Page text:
By Kenneth Kowald
Even though we are now in the second decade of the 21st century, my thoughts are going back centuries and perhaps millennia. They are thoughts about war.
Wars never end, do they?
I had very good teachers at Newtown High School who taught us American and world history. As readers know, I am something of a “history buff,” and always have been, it seems. In elementary school, I would devour history books like I did novels later on.
One of the “great war” periods that has always intrigued me is the Thirty Years War, 1618-1648. There were so many twists and turns in these events that the mind begins to boggle. However, the basic contests — supposedly — were about religion. It was Protestants vs. Roman Catholics. At least it was most of the time, or so they claimed.
I think many would agree that money and power were really more important.
It involved emperors, kings, princes, dukes, counts, earls. You name them, petty or grand. Men and women, whether free or not, had to conform to the religious position of their lords. That could change very easily during those 30 years. If you wanted to live, you changed with them.
After all, in the late 16th century, Henry IV assumed the throne of France. He was of royal blood, but had been a Protestant. He is reputed to have said, “Paris is worth the Mass.” To his credit, he did try to bring some semblance of religious tolerance during his reign. You get the picture.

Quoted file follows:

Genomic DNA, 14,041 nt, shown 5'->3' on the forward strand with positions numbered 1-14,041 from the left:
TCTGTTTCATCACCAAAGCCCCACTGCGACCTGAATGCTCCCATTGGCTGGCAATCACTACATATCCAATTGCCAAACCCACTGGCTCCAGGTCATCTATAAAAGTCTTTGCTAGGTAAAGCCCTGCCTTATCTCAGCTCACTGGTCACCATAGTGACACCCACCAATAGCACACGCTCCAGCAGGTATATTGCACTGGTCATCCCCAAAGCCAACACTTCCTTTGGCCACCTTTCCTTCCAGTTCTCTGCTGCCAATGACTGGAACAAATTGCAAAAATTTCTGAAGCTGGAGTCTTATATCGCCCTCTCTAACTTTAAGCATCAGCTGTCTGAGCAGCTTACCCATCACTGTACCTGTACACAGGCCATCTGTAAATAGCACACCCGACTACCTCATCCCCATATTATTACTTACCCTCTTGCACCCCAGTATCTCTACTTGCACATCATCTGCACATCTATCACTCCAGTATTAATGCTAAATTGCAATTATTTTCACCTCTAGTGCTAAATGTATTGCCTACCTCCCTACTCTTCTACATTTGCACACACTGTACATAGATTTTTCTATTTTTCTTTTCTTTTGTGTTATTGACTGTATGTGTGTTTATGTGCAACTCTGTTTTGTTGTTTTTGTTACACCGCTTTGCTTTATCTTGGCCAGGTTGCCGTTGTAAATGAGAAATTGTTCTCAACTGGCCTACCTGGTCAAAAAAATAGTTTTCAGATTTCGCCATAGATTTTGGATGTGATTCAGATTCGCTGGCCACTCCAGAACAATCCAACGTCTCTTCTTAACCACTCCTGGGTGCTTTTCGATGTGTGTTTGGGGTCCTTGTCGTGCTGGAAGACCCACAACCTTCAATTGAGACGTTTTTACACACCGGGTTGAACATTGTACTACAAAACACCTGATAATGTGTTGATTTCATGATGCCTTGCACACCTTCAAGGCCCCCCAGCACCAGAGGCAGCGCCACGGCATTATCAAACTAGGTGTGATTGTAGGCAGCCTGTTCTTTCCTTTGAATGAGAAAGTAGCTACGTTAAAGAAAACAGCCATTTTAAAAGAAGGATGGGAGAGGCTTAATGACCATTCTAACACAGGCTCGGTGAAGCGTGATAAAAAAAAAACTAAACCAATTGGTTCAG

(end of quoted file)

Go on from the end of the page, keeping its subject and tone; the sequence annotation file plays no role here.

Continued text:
The Thirty Years War devastated most of Central Europe from North to South. It took decades and centuries before any idea of peace could be kept.
It seems it has always been that way. If you study the Crusades enough, you may agree with many historians who find that power and economics played a larger role than religious conviction in these horrible enterprises.
Even our Civil War (or War Between the States, as the rebels had it) was about property (slaves) and power.
List the conflict and behind it, I believe, you will find not “ideals” but business deals, on a terrifying scale, of course.
And so it goes, even today, when we fight “wars” against nations and non-nations, we begin to practice the very things about our enemies that we claim to abhor.
I was taught that torture is a terrible thing. I have seen the machines of medieval and modern torture. I have read about them. I have seen them depicted on the stage, the screen and in the opera house.
These are actions, I was taught, that America condemned. We stood as a beacon of enlightenment against such things. We fought and died and were wounded in battles to end such atrocities.
It could never happen here.
But it did, as we know from a report of the Senate about the use by the United States of tools of torture. To what purpose? For the safety of the country, we are told. Such terrible acts elicited information that we could use to protect ourselves, we were told. Really? The facts prove otherwise. History proves otherwise.